The second thing that we have to look at when we study this genealogy is: what does it mean when it says that “the earth was divided” in the days of Peleg? In the genealogy there are two interruptions. One is to tell us about Nimrod and the other is to tell us about Peleg. Genesis 10:25, “And unto Eber were born two sons: the name of one was Peleg; for in his days was the earth divided.” Let’s look at the name, Peleg. There was a group in northern Greece that was known as the Polaskians. We have seen before in relationship to language that there are certain ways in which we define that somebody is from a certain area. This ending is related to the English word “scion,” the descendants of somebody, which is interestingly related to the Greek ending “skoi.” So you have the descendants of Peleg being called the Pelegskoi, which becomes the Polaskians. These people were known as traders. They had ships, sea-faring people who sailed the Mediterranean, and were also pirates. They operated in the area north of Greece between two rivers. One of these rivers was called the Hebrus River. Isn’t that interesting! Who was Peleg’s father? Eber. The root of Eber is where we get the word Hebrew. That is just an interesting note that would confirm that this is the area where his descendants ended up. Eventually they were pushed further south by the Thracians and merged in with the Greek people. In the concept of being divided the first theory was proposed in 1859, relating this to the split of the continents. A lot of creationists thought this might be possible for a while, but the geologic upheaval would be too great; it would be enormous. The second idea which many people have thought is that this would described a division of national boundaries by Noah. They proposed that Noah divided up the earth among various territories, designating his various sons and grandsons. But there is no real support for that. What we have is the fact that Peleg (his life and the life of Nimrod overlapped) was about 125-150 years old when the tower of Babel incident occurred. So this reference to a division in the time of Peleg is a reference to the division of languages, it happens during his life.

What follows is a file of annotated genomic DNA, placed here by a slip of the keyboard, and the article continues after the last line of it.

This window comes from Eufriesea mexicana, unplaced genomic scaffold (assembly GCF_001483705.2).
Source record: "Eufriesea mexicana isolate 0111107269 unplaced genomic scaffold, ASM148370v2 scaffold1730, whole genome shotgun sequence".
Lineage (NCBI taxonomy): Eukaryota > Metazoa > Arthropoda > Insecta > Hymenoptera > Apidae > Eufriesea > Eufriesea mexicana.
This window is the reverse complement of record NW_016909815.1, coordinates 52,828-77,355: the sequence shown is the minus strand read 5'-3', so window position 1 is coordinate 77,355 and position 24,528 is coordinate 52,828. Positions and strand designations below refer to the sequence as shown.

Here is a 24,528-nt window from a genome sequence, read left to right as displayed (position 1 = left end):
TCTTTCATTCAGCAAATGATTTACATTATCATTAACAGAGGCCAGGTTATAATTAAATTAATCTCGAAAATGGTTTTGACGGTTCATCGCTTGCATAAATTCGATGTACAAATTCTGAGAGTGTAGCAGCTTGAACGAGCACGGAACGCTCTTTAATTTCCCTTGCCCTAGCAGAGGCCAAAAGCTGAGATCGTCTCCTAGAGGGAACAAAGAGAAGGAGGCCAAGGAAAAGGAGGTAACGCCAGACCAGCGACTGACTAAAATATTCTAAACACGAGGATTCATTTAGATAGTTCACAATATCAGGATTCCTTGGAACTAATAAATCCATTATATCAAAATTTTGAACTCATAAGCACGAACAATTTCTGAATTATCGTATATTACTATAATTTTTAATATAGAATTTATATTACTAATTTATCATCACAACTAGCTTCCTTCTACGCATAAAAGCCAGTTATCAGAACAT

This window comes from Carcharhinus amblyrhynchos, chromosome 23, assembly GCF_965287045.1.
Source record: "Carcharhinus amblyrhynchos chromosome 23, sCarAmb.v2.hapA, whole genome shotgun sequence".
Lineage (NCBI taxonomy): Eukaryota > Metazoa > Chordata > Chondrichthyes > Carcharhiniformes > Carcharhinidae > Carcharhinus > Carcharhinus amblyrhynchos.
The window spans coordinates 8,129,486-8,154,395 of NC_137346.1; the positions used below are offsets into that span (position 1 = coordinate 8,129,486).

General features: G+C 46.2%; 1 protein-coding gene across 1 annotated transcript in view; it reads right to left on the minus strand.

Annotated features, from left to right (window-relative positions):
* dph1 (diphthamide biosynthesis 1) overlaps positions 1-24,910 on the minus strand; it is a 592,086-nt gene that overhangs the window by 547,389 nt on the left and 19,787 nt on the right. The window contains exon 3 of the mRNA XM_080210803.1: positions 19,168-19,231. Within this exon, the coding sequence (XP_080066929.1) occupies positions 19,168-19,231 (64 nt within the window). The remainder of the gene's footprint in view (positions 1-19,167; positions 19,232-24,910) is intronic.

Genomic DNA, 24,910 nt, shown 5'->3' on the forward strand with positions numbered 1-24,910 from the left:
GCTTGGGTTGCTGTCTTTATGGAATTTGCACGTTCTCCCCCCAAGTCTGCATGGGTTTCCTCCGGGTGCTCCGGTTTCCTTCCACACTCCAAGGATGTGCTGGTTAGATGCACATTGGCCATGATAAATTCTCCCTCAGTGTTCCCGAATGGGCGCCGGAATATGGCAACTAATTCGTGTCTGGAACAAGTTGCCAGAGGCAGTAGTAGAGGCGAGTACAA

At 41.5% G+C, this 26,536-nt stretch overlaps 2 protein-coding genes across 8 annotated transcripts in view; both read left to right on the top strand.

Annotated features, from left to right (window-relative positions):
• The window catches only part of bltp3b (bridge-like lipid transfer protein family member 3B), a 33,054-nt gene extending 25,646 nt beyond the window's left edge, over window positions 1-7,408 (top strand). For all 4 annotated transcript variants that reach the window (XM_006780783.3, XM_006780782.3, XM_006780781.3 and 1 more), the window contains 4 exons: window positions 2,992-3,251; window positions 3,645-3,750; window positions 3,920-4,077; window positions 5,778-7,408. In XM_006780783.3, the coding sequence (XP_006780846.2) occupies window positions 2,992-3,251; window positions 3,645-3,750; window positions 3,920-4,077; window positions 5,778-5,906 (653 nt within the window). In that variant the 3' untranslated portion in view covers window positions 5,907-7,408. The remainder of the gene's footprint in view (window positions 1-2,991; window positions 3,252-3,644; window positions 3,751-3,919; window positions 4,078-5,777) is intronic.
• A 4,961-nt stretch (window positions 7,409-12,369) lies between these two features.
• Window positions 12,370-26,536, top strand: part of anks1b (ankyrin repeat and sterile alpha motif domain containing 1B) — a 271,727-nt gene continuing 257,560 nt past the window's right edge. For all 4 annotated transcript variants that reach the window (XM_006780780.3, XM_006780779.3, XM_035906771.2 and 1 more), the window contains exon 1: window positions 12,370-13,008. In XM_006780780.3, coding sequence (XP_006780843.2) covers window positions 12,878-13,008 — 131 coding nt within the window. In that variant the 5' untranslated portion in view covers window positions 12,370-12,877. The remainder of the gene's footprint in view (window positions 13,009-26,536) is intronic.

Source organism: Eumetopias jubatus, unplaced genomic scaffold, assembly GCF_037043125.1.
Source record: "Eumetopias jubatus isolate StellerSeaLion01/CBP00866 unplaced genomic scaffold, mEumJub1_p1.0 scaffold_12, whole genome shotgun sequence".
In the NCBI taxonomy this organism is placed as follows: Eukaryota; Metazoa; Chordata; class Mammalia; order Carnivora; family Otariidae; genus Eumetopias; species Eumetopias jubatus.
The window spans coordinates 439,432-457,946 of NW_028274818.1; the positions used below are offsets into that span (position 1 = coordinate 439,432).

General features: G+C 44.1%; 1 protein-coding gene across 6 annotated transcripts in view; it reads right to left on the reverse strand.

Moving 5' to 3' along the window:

Shem dies just ten years before Abraham does, so everybody else was outlived by Shem. Notice with Peleg, and from that point on, life spans began to drastically shrink. Each generation gets shorter and shorter. Almost all of the antediluvian patriarchs lived over 900 years. A couple of them lived just a little less, but afterward there is this immediate decline. Noah lives to be 900+, but Shem only lives 600 years, a drastic drop. Something changed in the environment after the flood and people just couldn’t live as long.